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S&P/Case-Shiller Boston Snapshot: Feb 22, 2011

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PostPosted: Fri Feb 25, 2011 12:01 am GMT    Post subject: S&P/Case-Shiller Boston Snapshot: Feb 22, 2011 Reply with quote

On Tuesday, February 22nd, Standard & Poor's released the S&P/Case-Shiller housing price index data for December 2010. Boston area single family home prices fell 0.81% from one year earlier, in nominal terms, which was a decrease of 2.36% when adjusted for inflation.

The February 2011 futures contracts for the index, which cover prices in the fourth quarter of 2010, were also settled on the same day. When the extended S&P/Case-Shiller futures were first introduced, Mike suggested that somebody archive the predictions of the futures contracts, and I proposed that a good time to do that would be each day that a futures contract is settled (i.e., quarterly). This post is an attempt to provide such a time capsule for the future.

Below are two graphs of the S&P/Case-Shiller Index for Boston from 1987 through the present (shown in solid purple), with the expected future values added using the values of the futures contracts on the indicated dates:

The market is pricing in the following with respect to nominal housing prices through 2015 Q3:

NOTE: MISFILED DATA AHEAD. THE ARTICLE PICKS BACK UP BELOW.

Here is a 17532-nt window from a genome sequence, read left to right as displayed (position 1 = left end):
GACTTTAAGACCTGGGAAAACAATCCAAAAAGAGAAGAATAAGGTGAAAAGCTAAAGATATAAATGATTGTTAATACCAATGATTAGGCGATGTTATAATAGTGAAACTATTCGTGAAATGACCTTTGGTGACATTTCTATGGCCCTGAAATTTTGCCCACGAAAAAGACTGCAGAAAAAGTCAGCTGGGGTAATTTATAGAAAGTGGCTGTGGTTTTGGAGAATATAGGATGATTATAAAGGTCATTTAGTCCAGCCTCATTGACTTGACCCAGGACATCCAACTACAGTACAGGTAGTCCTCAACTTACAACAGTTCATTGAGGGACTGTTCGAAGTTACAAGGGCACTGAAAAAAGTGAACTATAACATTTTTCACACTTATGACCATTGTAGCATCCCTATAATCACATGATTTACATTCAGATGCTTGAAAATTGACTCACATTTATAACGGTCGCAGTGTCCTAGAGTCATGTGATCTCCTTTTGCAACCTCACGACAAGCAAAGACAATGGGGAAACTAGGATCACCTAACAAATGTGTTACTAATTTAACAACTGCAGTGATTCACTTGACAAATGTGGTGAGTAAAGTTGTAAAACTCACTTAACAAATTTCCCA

• An additional decline from the most recent month of 4.03% by 2011 Q4.
  • A recovery from that additional decline by 2013 Q3, bringing nominal prices then to essentially the same level they are at now.
  • The nominal bottom was hit in March 2009 and was a 20.07% decline from the peak.

The index for 2010 Q4 came in well above most past expectations. Expectations were set before the introduction of the various tax credits which artificially inflated demand and prices, especially in 2010 Q2 and 2010 Q3. Oddly, the expectations failed to adjust after the introduction of the credits, despite the large window of time. This may have been due to the low volume and large bid/ask spreads on the futures contracts. Fortunately, the release of the S&P/Case-Shiller numbers for December 2010 finally marks the end of the direct distortionary effects of the tax credits, although the secondary effects will likely reverberate for some time to come.

Of course, for an accurate picture of how housing values change, inflation must be considered. As of June 30, 2010, The Federal Reserve Bank of Cleveland has introduced a new year by year measure of inflation expectations which is used below to adjust future Boston home price expectations. In past reports before November 25, 2008, the futures contracts were corrected for inflation using the adjusted 10-year TIPS-derived expected inflation also published by The Federal Reserve Bank of Cleveland. Unfortunately, they discontinued publication of this series on October 31, 2008 citing an "extreme rush to liquidity" as making the estimates no longer accurate. Consequently, future inflation during interim reports was estimated using the yield on 5 year Treasuries.